Saturday, December 27, 2014

Kenney seeks to analyze rock salt usage in snow plowing

Councilman Jim Kenney is trying to avoid rubbing salt in the wounds of those who put their feet to the pavement on snowy days. And that includes friends of the four-legged variety.

Kenney seeks to analyze rock salt usage in snow plowing

Road salt is loaded into a snow plow truck equipped with a salt spreader on Tuesday, Feb. 4, 2014. (AP Photo/Andrew A. Nelles)
Road salt is loaded into a snow plow truck equipped with a salt spreader on Tuesday, Feb. 4, 2014. (AP Photo/Andrew A. Nelles)

Councilman Jim Kenney is trying to avoid rubbing salt in the wounds of those who put their feet to the pavement on snowy days. And that includes friends of the four-legged variety.

Kenney introduced a resolution today that asks the streets and services committee to hold public hearings to investigate the uses of “rock salt,” commonly used to melt ice and snow in the wintertime.

He says the practice of using the rock salt compound has detrimental effects on the environment, on young people and on pets whose paws can become irritated by the mixture.

“What I’ve seen in the city this snow season is just the dumping of salt all over the place, regardless of how much we really need to breakdown the snow,” said Kenney.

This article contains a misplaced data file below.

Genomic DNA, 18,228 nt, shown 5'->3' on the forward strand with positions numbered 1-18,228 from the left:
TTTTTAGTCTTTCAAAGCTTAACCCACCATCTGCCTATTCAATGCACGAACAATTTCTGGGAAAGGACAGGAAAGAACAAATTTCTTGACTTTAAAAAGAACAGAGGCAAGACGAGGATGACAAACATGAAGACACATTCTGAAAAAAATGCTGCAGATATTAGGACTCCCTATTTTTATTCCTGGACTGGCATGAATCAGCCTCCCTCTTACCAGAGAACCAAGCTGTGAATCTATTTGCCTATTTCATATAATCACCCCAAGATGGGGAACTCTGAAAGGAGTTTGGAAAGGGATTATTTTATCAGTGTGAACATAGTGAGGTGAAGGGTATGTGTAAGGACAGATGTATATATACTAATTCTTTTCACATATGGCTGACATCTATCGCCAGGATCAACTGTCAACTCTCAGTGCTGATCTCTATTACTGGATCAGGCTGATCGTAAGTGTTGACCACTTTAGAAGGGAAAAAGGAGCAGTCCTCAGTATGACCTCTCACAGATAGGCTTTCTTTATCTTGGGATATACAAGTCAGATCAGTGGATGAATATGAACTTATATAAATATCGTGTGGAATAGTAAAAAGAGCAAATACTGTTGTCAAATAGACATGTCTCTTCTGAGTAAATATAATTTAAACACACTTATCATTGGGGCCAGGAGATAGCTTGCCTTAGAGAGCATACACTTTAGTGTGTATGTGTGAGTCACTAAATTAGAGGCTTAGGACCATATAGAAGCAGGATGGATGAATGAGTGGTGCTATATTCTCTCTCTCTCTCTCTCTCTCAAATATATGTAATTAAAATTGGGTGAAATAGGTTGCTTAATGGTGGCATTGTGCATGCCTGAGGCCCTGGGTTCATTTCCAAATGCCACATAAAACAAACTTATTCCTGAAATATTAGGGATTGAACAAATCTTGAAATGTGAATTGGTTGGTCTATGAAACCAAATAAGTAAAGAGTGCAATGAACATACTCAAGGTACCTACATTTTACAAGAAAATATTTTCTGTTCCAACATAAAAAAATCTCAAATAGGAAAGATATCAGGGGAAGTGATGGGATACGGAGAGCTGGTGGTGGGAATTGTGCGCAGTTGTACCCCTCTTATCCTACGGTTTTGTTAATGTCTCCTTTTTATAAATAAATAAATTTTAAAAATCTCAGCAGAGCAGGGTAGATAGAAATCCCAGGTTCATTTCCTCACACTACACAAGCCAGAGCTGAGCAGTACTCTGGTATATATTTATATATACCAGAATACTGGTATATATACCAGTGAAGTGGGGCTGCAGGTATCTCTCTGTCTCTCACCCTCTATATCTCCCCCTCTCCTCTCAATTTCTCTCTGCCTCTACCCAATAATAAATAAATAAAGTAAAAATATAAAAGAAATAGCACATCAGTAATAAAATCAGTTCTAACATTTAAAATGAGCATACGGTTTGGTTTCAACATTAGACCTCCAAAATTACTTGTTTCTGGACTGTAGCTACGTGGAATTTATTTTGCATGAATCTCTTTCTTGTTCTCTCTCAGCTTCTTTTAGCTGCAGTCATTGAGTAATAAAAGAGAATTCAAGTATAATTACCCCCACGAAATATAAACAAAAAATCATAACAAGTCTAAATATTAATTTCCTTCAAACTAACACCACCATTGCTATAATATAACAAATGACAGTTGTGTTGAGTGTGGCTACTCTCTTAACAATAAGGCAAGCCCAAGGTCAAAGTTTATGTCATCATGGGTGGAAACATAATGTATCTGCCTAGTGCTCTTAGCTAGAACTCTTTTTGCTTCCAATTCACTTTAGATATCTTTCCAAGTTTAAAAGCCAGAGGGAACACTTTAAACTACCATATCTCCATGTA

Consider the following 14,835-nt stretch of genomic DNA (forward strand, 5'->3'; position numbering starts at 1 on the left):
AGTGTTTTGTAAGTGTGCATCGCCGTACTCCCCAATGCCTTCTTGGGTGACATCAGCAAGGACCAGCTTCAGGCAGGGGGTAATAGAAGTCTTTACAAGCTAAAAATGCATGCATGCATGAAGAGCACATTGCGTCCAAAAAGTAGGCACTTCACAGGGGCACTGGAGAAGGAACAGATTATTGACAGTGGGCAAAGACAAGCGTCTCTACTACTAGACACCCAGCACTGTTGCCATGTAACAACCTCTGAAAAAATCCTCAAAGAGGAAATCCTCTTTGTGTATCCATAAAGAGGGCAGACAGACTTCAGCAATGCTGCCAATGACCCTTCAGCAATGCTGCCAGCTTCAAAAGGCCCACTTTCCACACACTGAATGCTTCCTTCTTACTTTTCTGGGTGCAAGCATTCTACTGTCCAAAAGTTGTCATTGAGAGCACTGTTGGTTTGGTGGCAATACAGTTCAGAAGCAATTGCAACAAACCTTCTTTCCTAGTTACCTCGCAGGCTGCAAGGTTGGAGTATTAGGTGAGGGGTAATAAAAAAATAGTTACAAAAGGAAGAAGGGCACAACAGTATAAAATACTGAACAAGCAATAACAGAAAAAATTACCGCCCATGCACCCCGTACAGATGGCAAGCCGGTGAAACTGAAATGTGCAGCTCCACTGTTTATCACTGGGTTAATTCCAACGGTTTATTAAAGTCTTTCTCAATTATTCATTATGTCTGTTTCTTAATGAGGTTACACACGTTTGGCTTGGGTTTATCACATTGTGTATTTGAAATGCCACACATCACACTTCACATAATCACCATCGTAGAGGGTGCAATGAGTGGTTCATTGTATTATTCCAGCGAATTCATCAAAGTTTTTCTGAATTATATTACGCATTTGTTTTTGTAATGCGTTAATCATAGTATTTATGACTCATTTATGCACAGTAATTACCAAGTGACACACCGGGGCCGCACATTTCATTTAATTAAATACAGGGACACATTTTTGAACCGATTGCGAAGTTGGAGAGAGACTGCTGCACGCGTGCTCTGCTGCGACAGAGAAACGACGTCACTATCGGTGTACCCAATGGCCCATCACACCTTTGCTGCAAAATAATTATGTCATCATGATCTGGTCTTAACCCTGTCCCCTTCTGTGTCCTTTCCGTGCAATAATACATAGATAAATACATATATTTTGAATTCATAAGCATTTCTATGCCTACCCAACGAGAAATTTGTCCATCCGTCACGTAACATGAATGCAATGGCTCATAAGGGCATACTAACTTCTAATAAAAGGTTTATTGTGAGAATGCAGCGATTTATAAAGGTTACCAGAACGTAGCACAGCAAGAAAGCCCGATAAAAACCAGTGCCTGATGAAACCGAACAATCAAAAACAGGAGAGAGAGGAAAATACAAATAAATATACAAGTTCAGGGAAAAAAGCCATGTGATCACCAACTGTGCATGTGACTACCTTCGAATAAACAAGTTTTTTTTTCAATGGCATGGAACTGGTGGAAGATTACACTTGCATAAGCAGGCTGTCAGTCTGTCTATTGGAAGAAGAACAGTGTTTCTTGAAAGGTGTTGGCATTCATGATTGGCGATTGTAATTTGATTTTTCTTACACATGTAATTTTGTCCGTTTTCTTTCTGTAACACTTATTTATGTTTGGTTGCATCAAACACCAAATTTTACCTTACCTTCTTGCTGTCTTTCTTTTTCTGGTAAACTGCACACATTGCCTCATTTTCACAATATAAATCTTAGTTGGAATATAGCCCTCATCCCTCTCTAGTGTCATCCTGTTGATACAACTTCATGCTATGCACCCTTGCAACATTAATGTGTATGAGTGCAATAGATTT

“I’ve talked to people from cities where they have a lot of snow. They don’t usually lay the rock salt down until snow has started to fall. In Philadelphia, we’ve started to lay it down a day before the snow even starts. I just want to look at what we’re doing, how we’re doing it, and whether we can be more environmentally friendly, more pet-friendly and more little-kid friendly when it comes to the melting of our big snow this winter.”

While it’s unclear what costs would be associated with using an alternative melting solution, Kenney said research his staff has done shows too much rock salt ingested can cause liver and pancreatic failures in animals.

 

About this blog
Chris Brennan, a native Philadelphian and graduate of Temple University, joined the Daily News in 1999. He has written about SEPTA, the Philadelphia School District, the legalization of casino gambling, state government, the mayor, the governor, City Council and political campaigns. E-mail tips to brennac@phillynews.com
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Jenny DeHuff is a 2005 graduate of the University of Rhode Island, where she cut her teeth in journalism. A South Philly transplant from New England, she joined the Daily News City Hall Bureau in 2013. For the past several years, she has worked as an investigative reporter exposing corruption in suburban politics, covering sometimes ghastly criminal court cases and following the people’s money and how its spent. In addition to being a dogged news hound, she enjoys reading and writing about travel, animals, Irish whiskey and aviation. E-mail tips to dehuffj@phillynews.com
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